6. The process of treating distillery slop containing vegetable oil which comprises heating the 51010 to a temperature in excess of 250 F. for a period of time not in excess of one and onehalf hours until an agglomeration of its insoluble constituents has been attained, thereafter separating by centrifugal force said insoluble constituents on the one hand and a liquid efiiuent on the other hand, and separating vegetable oil from said separated insoluble constituents.

7. The process of treating distillery slop which comprises heating the slop to a temperature in excess of 250 F. for a period of time not in excess of one 'and one-half hours until an agglomeration of its insoluble constituents has been attained and thereafter separating by gravity subsidence said insoluble constituents from the slop to obtain the insoluble constituents on the one hand and a liquid eiiluent on the other hand, and separating vegetable oil from said separated insoluble constituents.

CHARLES R. BROWN.

Referenced by
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US2513687 *Aug 14, 1947Jul 4, 1950Laval Separator Co DeProduction of malt extract
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US7608729Mar 20, 2007Oct 27, 2009Gs Cleantech CorporationMethod of freeing the bound oil present in whole stillage and thin stillage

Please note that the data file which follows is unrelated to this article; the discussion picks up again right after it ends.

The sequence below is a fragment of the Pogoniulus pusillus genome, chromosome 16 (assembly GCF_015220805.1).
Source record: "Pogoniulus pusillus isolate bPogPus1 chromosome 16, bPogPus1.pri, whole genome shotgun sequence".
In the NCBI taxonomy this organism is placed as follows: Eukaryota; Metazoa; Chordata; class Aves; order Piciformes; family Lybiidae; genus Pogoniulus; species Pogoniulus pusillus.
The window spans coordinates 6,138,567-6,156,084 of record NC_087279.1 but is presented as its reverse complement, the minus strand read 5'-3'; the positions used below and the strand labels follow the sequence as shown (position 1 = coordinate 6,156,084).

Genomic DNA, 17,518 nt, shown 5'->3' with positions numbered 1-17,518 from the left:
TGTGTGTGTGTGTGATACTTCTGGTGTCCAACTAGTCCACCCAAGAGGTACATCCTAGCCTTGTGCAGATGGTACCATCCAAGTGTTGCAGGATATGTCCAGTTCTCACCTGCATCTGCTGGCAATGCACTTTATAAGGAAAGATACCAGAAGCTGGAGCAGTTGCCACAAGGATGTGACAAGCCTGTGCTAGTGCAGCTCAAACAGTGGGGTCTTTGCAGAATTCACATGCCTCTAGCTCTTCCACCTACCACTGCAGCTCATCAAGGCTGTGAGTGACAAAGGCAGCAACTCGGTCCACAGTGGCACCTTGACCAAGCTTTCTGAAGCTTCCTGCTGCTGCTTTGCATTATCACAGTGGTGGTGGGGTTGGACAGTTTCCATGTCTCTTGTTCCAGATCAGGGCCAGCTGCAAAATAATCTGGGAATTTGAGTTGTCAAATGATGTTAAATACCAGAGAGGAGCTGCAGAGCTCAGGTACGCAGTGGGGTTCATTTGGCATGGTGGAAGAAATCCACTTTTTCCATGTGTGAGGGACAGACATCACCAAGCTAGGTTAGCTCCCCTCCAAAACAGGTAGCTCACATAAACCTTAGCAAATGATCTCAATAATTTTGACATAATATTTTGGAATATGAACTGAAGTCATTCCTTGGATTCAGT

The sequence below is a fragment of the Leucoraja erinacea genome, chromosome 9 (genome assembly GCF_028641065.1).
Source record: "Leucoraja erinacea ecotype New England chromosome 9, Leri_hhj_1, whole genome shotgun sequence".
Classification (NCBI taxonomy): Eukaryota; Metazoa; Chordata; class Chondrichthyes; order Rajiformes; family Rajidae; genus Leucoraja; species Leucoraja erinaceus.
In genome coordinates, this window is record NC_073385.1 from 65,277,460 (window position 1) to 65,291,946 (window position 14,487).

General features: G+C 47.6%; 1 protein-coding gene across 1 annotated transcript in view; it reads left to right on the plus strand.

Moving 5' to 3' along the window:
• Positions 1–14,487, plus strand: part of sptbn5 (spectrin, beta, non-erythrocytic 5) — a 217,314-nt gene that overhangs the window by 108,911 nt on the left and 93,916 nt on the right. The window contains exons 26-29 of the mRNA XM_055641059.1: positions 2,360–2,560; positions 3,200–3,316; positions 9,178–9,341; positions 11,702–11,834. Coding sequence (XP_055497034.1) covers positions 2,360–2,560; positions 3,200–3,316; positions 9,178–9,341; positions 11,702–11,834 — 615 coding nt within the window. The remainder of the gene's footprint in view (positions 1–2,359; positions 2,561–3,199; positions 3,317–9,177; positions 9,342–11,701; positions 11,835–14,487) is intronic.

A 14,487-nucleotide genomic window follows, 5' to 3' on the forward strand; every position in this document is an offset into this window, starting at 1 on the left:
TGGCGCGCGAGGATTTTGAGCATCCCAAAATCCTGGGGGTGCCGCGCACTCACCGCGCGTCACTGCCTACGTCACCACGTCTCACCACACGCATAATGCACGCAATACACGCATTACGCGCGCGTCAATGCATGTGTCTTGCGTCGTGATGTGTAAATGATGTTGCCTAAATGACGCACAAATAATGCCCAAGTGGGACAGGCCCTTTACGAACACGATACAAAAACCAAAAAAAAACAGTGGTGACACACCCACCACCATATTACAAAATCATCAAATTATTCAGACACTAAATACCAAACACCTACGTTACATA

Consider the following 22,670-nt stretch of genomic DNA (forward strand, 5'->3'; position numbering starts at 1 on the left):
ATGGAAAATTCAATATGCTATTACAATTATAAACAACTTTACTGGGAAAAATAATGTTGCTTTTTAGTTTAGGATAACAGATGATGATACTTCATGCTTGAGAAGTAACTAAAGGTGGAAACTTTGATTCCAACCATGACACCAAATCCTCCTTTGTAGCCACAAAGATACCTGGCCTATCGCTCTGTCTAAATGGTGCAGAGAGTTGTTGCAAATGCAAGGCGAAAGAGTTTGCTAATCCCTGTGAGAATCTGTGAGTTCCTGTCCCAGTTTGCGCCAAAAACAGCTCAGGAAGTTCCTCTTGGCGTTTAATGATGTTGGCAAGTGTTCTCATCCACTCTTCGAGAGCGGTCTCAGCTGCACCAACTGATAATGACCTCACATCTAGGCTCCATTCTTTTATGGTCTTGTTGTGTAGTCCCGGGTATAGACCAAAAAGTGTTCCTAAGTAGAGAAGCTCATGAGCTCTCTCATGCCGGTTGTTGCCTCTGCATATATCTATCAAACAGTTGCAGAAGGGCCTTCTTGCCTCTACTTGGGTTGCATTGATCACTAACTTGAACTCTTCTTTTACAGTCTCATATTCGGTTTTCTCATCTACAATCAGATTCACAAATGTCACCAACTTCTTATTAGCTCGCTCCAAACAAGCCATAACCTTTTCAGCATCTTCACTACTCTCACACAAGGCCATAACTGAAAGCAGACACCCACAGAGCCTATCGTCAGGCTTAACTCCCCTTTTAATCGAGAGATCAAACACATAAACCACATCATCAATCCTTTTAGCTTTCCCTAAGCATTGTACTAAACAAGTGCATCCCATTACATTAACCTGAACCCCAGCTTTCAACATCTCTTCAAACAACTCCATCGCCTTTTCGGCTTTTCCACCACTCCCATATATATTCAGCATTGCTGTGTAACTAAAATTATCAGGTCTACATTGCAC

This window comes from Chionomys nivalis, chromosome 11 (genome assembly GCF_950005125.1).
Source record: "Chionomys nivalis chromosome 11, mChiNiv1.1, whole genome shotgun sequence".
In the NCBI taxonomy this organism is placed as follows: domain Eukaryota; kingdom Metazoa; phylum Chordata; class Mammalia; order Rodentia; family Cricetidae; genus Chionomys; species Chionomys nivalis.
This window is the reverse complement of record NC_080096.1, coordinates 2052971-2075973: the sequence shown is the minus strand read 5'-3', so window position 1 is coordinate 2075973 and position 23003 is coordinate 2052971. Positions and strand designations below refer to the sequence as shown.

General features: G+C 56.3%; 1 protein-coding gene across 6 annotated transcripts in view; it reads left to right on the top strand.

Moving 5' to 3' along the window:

US8008516Sep 30, 2005Aug 30, 2011David Fred CantrellMethod of processing ethanol byproducts and related subsystems
US8008517Sep 14, 2009Aug 30, 2011Gs Cleantech CorporationMethod of recovering oil from thin stillage
US8168037Sep 17, 2007May 1, 2012Gs Cleantech CorporationMethod and systems for enhancing oil recovery from ethanol production byproducts
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US8679353Apr 19, 2012Mar 25, 2014Gs Cleantech CorporationMethod and systems for enhancing oil recovery from ethanol production byproducts
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Classifications
U.S. Classification554/177, 426/417
International ClassificationC11B13/00
Cooperative ClassificationC11B13/00
European ClassificationC11B13/00